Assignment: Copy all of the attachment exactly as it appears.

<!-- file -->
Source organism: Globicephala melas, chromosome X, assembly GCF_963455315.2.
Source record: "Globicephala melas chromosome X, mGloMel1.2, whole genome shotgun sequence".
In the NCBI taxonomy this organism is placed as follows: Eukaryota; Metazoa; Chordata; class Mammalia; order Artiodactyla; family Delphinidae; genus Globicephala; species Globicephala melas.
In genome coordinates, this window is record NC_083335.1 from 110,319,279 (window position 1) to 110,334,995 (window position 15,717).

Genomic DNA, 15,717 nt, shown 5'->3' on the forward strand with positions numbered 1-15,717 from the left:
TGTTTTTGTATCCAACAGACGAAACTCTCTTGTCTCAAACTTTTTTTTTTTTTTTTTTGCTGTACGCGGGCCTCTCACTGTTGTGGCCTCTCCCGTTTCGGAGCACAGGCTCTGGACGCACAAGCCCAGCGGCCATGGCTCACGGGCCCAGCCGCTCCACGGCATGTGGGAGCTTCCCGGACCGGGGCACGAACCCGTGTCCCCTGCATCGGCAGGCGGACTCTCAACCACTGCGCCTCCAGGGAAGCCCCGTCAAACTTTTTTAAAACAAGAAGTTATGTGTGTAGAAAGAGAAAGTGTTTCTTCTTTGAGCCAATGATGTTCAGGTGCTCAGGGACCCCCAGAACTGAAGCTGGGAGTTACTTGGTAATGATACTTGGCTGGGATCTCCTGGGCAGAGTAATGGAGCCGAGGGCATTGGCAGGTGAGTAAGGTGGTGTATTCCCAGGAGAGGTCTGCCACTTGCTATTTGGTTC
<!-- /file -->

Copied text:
Source organism: Globicephala melas, chromosome X, assembly GCF_963455315.2.
Source record: "Globicephala melas chromosome X, mGloMel1.2, whole genome shotgun sequence".
In the NCBI taxonomy this organism is placed as follows: Eukaryota; Metazoa; Chordata; class Mammalia; order Artiodactyla; family Delphinidae; genus Globicephala; species Globicephala melas.
In genome coordinates, this window is record NC_083335.1 from 110,319,279 (window position 1) to 110,334,995 (window position 15,717).

Genomic DNA, 15,717 nt, shown 5'->3' on the forward strand with positions numbered 1-15,717 from the left:
TGTTTTTGTATCCAACAGACGAAACTCTCTTGTCTCAAACTTTTTTTTTTTTTTTTTTGCTGTACGCGGGCCTCTCACTGTTGTGGCCTCTCCCGTTTCGGAGCACAGGCTCTGGACGCACAAGCCCAGCGGCCATGGCTCACGGGCCCAGCCGCTCCACGGCATGTGGGAGCTTCCCGGACCGGGGCACGAACCCGTGTCCCCTGCATCGGCAGGCGGACTCTCAACCACTGCGCCTCCAGGGAAGCCCCGTCAAACTTTTTTAAAACAAGAAGTTATGTGTGTAGAAAGAGAAAGTGTTTCTTCTTTGAGCCAATGATGTTCAGGTGCTCAGGGACCCCCAGAACTGAAGCTGGGAGTTACTTGGTAATGATACTTGGCTGGGATCTCCTGGGCAGAGTAATGGAGCCGAGGGCATTGGCAGGTGAGTAAGGTGGTGTATTCCCAGGAGAGGTCTGCCACTTGCTATTTGGTTC